Cocoa Beans - Suffer from inherent vices such as high moisture content, infestation and spillage from the poor condition of jute bags used. Traditionally shipped LCL/LCL for this reason so careful pre-shipment arrangements are needed.
Coffee Beans - Suffer from inherent vices such as high moisture content, infestation and spillage from the poor condition of jute bags used. Traditionally shipped LCL/LCL for this reason so careful pre-shipment arrangements are needed.
Computers - Can be considered a high value commodity so best double check with your insurance provided. Prone to high level theft so recommended to keep description simple. i.e. avoid Apple MacPro Air.
Copper Sulphate (Blue Crystals) - Used as an herbicide especially in grape production. Is soluble to water and if in contact with even a small amount can become a corrosive effect on equipment and cargo. Dangerous to humans so should be handled with care.
Cotton (Raw) - A major export from Egypt. Whilst not capable of combustion in itself but is when been oiled. Contains a high moisture content so is prone to wetting and loss of weight. Due to its high volume that can be compressed into bales it normally carries a high value.
Dates - Damaged by direct contact to water by either condensation, sweat or rain and causes fermentation. Can carry a shelf life of several months if stored correctly.
Electrical Goods - Whilst the nature of the goods is not normally a problem their susceptibility is. Excessive packaging including dunnage or wooden bracing often releases excessive moisture contributed to container sweat that can lead to moisture damage.
Kraft Paper - Is often used to cover susceptible cargo from moisture or container sweat. Generally considered as part of packaging but can be shipped and carries the same risk as paper although lower value.
Leather - Same as Hides & Skins but normally refers to the finished product and more value. Leather should contain fungicide to protect against mould growth but is still an inherent vice of the product especially in hot and humid climates. Will lose or absorb moisture, therefore a risk of being dried out and damaged.
Linseed - Same as all seeds this is susceptible to heating but is hardier than most. Loading must take place in dry conditions.
Live Animals - Must be carried out by specialist carriers and normally come with strict regulations.
Machinery - Can be shipped in containers, open tops, flat racks or simply rolled on to vessels. Since they are generally exposed to the elements, they are susceptible to rust, impact and even pollution. Stowage is upmost importance and since they are heavy items careful calculations need to be taken to withstand the rigors of transit. Commonly claims tend to arise from poor storage/packaging that tend not covered under cargo insurance.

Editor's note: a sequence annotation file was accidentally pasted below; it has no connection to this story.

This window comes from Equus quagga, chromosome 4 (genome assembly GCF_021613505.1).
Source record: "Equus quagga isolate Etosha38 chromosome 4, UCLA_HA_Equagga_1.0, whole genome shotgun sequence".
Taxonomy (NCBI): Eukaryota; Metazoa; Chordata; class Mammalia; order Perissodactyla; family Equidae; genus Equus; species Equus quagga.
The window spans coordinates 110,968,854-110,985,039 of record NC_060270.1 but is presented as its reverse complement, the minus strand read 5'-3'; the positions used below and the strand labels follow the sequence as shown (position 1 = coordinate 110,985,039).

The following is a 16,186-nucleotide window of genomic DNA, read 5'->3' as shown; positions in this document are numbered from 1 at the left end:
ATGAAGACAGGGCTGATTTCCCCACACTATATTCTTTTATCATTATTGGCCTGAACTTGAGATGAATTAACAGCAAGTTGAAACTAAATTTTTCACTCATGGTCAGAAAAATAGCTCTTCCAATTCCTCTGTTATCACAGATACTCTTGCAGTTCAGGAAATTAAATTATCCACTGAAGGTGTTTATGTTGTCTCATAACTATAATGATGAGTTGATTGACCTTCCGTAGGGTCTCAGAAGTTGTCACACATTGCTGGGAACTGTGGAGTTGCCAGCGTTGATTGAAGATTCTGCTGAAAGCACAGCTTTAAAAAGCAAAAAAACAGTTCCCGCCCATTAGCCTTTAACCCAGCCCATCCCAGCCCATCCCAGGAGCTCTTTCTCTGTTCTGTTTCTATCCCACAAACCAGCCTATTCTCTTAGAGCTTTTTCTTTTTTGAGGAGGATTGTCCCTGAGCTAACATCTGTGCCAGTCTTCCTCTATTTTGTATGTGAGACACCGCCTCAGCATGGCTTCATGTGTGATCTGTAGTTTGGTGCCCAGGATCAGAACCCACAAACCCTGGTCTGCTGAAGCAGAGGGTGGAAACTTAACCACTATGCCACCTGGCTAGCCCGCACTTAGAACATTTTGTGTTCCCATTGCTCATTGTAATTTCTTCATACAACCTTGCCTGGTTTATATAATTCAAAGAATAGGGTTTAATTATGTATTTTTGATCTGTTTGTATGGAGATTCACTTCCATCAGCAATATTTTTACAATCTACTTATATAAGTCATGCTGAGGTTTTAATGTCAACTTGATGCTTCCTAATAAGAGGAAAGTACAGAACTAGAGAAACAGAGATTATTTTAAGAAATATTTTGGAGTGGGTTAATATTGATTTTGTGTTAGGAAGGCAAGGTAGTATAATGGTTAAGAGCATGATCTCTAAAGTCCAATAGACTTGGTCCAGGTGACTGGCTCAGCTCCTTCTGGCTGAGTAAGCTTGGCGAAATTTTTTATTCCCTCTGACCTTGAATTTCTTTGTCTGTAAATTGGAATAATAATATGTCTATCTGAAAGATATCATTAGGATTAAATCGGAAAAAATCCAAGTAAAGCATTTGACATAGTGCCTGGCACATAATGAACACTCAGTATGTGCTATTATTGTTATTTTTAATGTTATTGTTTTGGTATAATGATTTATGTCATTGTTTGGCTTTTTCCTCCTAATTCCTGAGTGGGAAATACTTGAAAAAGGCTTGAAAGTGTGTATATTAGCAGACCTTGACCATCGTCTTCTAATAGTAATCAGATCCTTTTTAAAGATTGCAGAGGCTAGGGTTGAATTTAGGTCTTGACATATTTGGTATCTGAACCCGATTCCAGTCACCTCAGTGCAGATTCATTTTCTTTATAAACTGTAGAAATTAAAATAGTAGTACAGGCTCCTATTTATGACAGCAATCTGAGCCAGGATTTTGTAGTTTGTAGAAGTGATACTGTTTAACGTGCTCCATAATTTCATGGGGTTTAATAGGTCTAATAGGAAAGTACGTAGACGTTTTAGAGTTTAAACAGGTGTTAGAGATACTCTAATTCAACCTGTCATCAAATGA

Mangoes - Have a self-life of 2-3 weeks and are sensitive to cold temperatures. Normal carriage should be around 13C or 55F. Inherent vices can arise from bruising and colour blemishes.
Meat - (Chilled) - Carries a risk of theft and should be stored in secure yards. Chilled meat is sensitive to temperature variations and too cold can cause crystallisation and too warm decreases shelf life. Depending on the meat but can have a shelf life between 1 to 3 weeks. Even with a reefer breakdown chilled meat can remain untainted for a day or two. Causes of damage are often hot stuffing or reefer breakdowns.
Meat - (Frozen) - Carries a risk of theft so should be stored in secure yards. Frozen meats are frozen to -18C to -22C and can withstand a reefer failure for a number of days. Often causes of damage are from hot stuffing or reefer breakdowns.
Motor Vehicles (New) - Either carried in containers or roll on roll off vessels. Can be subject to petty theft but prone to knocks or dents. If stowed in containers should always be professionally packed.
Motor Vehicles (Old) - Either carried in containers or roll on roll off vessels. If insured often only limited perils apply unless of previously accepted subject to a pre-condition report.
Nuts and Kernels - Usually for consumption or for oils. Susceptible for mould and heating due to their inherent nature. Avoid loading in during wet conditions and last harvest prior to rainy seasons. Prone to infestation and fumigation should be carried out just before shipping and separated.
Oils - Either shipped in drums, flexitanks or bulk. Prone to poor stability if not correctly filled and carried. Also susceptible to leakage and costly pollution claims.
Olives - Shipped in drums and containerised. Olives with white deposits may not be caused by external causes but incomplete fermentation prior to harvest. Fresh olives have a shelf life of around 2-4 weeks but shipped in brine is much longer. Even if brine has leaked the olives can remain in good condition a couple of weeks.
Onions - Depending on the variety they have a shelf life of a few weeks to a few months. Onions release CO2 so strong ventilation is needed and a controlled temperature-controlled environment. Shipped in closed bags or boxes will quickly cause sprouting and decay.